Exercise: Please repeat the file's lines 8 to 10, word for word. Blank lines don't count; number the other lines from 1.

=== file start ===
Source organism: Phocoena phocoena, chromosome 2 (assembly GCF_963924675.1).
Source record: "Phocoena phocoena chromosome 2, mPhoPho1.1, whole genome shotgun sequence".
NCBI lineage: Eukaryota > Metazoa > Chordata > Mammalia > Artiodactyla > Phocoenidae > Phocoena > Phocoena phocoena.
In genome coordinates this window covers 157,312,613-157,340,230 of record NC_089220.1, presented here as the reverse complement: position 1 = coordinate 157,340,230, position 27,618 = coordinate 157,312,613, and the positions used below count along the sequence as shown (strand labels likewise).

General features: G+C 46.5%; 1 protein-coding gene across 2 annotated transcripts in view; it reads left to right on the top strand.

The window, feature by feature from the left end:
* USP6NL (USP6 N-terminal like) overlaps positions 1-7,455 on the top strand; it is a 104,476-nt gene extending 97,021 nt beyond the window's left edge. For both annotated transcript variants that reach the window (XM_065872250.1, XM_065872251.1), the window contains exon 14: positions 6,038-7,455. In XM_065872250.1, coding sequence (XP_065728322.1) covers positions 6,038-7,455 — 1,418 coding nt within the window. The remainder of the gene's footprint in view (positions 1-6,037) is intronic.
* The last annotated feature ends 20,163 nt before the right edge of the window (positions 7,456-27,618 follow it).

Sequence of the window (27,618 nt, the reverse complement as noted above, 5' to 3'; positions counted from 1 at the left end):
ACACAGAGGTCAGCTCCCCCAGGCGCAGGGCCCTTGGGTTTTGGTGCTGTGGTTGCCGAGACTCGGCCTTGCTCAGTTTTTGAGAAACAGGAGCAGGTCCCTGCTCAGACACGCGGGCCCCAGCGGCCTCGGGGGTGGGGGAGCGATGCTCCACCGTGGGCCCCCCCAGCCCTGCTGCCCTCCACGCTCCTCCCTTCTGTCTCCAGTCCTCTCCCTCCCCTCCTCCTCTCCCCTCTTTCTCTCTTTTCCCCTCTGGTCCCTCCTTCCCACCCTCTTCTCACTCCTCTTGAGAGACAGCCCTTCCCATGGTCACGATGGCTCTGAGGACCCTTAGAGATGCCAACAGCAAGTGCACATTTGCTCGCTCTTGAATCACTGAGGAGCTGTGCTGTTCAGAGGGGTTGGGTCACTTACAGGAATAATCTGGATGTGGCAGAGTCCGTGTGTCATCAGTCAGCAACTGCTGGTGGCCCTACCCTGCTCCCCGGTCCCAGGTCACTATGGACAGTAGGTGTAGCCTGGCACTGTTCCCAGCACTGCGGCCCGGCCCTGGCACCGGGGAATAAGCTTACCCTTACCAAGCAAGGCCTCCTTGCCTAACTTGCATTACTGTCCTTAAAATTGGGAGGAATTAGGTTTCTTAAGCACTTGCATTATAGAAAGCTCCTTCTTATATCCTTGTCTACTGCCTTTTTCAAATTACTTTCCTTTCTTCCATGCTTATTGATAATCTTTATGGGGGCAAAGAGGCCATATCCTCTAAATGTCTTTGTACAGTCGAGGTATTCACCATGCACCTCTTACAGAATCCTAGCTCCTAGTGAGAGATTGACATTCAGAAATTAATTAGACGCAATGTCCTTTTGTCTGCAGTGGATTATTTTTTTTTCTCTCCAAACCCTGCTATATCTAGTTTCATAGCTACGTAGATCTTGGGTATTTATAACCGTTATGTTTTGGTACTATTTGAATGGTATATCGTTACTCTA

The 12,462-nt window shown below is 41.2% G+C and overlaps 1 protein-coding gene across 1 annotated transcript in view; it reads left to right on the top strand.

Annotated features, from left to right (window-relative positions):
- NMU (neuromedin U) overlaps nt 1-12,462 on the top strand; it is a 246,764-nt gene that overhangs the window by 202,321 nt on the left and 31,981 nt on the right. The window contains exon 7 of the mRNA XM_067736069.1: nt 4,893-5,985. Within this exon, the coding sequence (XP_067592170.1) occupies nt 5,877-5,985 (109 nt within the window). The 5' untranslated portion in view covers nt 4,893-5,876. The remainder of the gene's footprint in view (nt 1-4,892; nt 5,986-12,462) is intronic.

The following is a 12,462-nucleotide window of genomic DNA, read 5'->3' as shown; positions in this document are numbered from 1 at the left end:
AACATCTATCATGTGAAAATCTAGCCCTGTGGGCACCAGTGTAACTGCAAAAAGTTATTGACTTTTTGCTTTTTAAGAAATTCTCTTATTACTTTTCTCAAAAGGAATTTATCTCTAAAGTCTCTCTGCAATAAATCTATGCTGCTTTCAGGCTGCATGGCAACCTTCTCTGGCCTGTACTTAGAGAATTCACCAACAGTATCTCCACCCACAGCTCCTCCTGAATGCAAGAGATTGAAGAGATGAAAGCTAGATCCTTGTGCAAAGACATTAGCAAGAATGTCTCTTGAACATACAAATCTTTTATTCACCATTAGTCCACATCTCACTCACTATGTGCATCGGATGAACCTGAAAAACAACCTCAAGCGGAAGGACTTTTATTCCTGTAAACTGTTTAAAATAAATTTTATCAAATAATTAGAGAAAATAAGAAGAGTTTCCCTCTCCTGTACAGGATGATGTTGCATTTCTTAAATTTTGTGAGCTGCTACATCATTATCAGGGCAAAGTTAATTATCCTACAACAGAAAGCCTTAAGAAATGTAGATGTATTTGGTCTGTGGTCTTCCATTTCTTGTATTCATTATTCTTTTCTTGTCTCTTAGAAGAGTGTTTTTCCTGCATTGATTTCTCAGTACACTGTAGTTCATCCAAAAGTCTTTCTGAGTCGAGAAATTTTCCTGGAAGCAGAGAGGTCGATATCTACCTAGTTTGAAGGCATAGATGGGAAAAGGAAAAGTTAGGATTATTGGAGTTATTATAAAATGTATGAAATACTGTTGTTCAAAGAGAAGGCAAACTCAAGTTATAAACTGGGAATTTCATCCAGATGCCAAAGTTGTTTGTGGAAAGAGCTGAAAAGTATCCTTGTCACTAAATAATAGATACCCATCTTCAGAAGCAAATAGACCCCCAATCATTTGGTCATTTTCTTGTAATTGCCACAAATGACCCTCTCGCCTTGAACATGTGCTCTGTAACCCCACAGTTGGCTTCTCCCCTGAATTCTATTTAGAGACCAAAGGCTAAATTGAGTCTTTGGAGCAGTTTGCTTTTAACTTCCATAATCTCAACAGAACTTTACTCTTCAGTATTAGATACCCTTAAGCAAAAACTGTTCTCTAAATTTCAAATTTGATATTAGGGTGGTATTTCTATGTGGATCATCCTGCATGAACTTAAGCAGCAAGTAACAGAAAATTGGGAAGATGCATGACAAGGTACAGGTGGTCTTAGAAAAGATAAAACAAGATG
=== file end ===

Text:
* The last annotated feature ends 20,163 nt before the right edge of the window (positions 7,456-27,618 follow it).

Sequence of the window (27,618 nt, the reverse complement as noted above, 5' to 3'; positions counted from 1 at the left end):
ACACAGAGGTCAGCTCCCCCAGGCGCAGGGCCCTTGGGTTTTGGTGCTGTGGTTGCCGAGACTCGGCCTTGCTCAGTTTTTGAGAAACAGGAGCAGGTCCCTGCTCAGACACGCGGGCCCCAGCGGCCTCGGGGGTGGGGGAGCGATGCTCCACCGTGGGCCCCCCCAGCCCTGCTGCCCTCCACGCTCCTCCCTTCTGTCTCCAGTCCTCTCCCTCCCCTCCTCCTCTCCCCTCTTTCTCTCTTTTCCCCTCTGGTCCCTCCTTCCCACCCTCTTCTCACTCCTCTTGAGAGACAGCCCTTCCCATGGTCACGATGGCTCTGAGGACCCTTAGAGATGCCAACAGCAAGTGCACATTTGCTCGCTCTTGAATCACTGAGGAGCTGTGCTGTTCAGAGGGGTTGGGTCACTTACAGGAATAATCTGGATGTGGCAGAGTCCGTGTGTCATCAGTCAGCAACTGCTGGTGGCCCTACCCTGCTCCCCGGTCCCAGGTCACTATGGACAGTAGGTGTAGCCTGGCACTGTTCCCAGCACTGCGGCCCGGCCCTGGCACCGGGGAATAAGCTTACCCTTACCAAGCAAGGCCTCCTTGCCTAACTTGCATTACTGTCCTTAAAATTGGGAGGAATTAGGTTTCTTAAGCACTTGCATTATAGAAAGCTCCTTCTTATATCCTTGTCTACTGCCTTTTTCAAATTACTTTCCTTTCTTCCATGCTTATTGATAATCTTTATGGGGGCAAAGAGGCCATATCCTCTAAATGTCTTTGTACAGTCGAGGTATTCACCATGCACCTCTTACAGAATCCTAGCTCCTAGTGAGAGATTGACATTCAGAAATTAATTAGACGCAATGTCCTTTTGTCTGCAGTGGATTATTTTTTTTTCTCTCCAAACCCTGCTATATCTAGTTTCATAGCTACGTAGATCTTGGGTATTTATAACCGTTATGTTTTGGTACTATTTGAATGGTATATCGTTACTCTA